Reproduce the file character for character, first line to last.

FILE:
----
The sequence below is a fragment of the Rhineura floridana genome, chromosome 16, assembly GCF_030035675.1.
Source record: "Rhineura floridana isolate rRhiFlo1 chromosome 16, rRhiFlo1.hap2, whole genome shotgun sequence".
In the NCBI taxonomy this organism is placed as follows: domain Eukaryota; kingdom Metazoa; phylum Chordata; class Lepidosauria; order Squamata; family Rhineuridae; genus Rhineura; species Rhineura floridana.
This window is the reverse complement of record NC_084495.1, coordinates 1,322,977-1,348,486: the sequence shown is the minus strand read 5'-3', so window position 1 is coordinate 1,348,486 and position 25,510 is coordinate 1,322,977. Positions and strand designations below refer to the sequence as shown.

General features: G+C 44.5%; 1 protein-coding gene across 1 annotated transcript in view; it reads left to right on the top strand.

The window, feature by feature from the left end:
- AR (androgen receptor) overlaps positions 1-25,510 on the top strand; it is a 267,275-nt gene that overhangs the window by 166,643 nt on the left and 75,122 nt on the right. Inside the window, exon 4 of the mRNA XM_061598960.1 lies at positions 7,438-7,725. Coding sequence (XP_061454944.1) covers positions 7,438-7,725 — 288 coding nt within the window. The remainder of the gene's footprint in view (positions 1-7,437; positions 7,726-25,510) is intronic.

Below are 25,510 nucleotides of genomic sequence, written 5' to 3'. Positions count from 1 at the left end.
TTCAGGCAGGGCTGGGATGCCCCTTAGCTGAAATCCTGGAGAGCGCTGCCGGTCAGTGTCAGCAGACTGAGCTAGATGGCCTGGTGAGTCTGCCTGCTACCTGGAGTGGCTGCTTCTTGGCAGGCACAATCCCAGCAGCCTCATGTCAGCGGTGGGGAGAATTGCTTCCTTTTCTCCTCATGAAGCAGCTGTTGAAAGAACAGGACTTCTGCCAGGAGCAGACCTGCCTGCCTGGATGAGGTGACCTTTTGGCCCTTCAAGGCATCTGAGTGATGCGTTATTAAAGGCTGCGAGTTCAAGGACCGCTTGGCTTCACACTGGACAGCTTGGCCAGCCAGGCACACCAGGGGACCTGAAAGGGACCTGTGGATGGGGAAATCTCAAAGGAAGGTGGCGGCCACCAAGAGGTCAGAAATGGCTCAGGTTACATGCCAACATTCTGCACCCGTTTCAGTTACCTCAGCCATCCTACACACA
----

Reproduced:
The sequence below is a fragment of the Rhineura floridana genome, chromosome 16, assembly GCF_030035675.1.
Source record: "Rhineura floridana isolate rRhiFlo1 chromosome 16, rRhiFlo1.hap2, whole genome shotgun sequence".
In the NCBI taxonomy this organism is placed as follows: domain Eukaryota; kingdom Metazoa; phylum Chordata; class Lepidosauria; order Squamata; family Rhineuridae; genus Rhineura; species Rhineura floridana.
This window is the reverse complement of record NC_084495.1, coordinates 1,322,977-1,348,486: the sequence shown is the minus strand read 5'-3', so window position 1 is coordinate 1,348,486 and position 25,510 is coordinate 1,322,977. Positions and strand designations below refer to the sequence as shown.

General features: G+C 44.5%; 1 protein-coding gene across 1 annotated transcript in view; it reads left to right on the top strand.

The window, feature by feature from the left end:
- AR (androgen receptor) overlaps positions 1-25,510 on the top strand; it is a 267,275-nt gene that overhangs the window by 166,643 nt on the left and 75,122 nt on the right. Inside the window, exon 4 of the mRNA XM_061598960.1 lies at positions 7,438-7,725. Coding sequence (XP_061454944.1) covers positions 7,438-7,725 — 288 coding nt within the window. The remainder of the gene's footprint in view (positions 1-7,437; positions 7,726-25,510) is intronic.

Below are 25,510 nucleotides of genomic sequence, written 5' to 3'. Positions count from 1 at the left end.
TTCAGGCAGGGCTGGGATGCCCCTTAGCTGAAATCCTGGAGAGCGCTGCCGGTCAGTGTCAGCAGACTGAGCTAGATGGCCTGGTGAGTCTGCCTGCTACCTGGAGTGGCTGCTTCTTGGCAGGCACAATCCCAGCAGCCTCATGTCAGCGGTGGGGAGAATTGCTTCCTTTTCTCCTCATGAAGCAGCTGTTGAAAGAACAGGACTTCTGCCAGGAGCAGACCTGCCTGCCTGGATGAGGTGACCTTTTGGCCCTTCAAGGCATCTGAGTGATGCGTTATTAAAGGCTGCGAGTTCAAGGACCGCTTGGCTTCACACTGGACAGCTTGGCCAGCCAGGCACACCAGGGGACCTGAAAGGGACCTGTGGATGGGGAAATCTCAAAGGAAGGTGGCGGCCACCAAGAGGTCAGAAATGGCTCAGGTTACATGCCAACATTCTGCACCCGTTTCAGTTACCTCAGCCATCCTACACACA